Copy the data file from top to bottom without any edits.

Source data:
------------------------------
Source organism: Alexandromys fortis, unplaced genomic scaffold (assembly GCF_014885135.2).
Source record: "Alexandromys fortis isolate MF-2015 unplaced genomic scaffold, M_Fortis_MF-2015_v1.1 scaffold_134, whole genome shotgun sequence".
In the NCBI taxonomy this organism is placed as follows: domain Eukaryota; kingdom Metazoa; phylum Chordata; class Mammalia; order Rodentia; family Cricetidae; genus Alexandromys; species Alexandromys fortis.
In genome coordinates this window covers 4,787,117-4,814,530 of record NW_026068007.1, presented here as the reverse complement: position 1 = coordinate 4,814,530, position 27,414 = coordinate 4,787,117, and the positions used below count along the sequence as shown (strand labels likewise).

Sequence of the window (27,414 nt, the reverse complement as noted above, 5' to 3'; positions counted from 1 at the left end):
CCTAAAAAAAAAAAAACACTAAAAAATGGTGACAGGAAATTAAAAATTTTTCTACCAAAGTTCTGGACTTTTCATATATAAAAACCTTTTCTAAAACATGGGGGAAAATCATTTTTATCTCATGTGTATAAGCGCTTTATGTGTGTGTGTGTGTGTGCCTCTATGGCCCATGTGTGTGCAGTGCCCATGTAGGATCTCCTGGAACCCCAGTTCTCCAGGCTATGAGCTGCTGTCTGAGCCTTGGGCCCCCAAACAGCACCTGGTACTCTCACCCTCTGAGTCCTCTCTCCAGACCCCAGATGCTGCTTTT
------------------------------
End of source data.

Source organism: Alexandromys fortis, unplaced genomic scaffold (assembly GCF_014885135.2).
Source record: "Alexandromys fortis isolate MF-2015 unplaced genomic scaffold, M_Fortis_MF-2015_v1.1 scaffold_134, whole genome shotgun sequence".
In the NCBI taxonomy this organism is placed as follows: domain Eukaryota; kingdom Metazoa; phylum Chordata; class Mammalia; order Rodentia; family Cricetidae; genus Alexandromys; species Alexandromys fortis.
In genome coordinates this window covers 4,787,117-4,814,530 of record NW_026068007.1, presented here as the reverse complement: position 1 = coordinate 4,814,530, position 27,414 = coordinate 4,787,117, and the positions used below count along the sequence as shown (strand labels likewise).

Sequence of the window (27,414 nt, the reverse complement as noted above, 5' to 3'; positions counted from 1 at the left end):
CCTAAAAAAAAAAAAACACTAAAAAATGGTGACAGGAAATTAAAAATTTTTCTACCAAAGTTCTGGACTTTTCATATATAAAAACCTTTTCTAAAACATGGGGGAAAATCATTTTTATCTCATGTGTATAAGCGCTTTATGTGTGTGTGTGTGTGTGCCTCTATGGCCCATGTGTGTGCAGTGCCCATGTAGGATCTCCTGGAACCCCAGTTCTCCAGGCTATGAGCTGCTGTCTGAGCCTTGGGCCCCCAAACAGCACCTGGTACTCTCACCCTCTGAGTCCTCTCTCCAGACCCCAGATGCTGCTTTT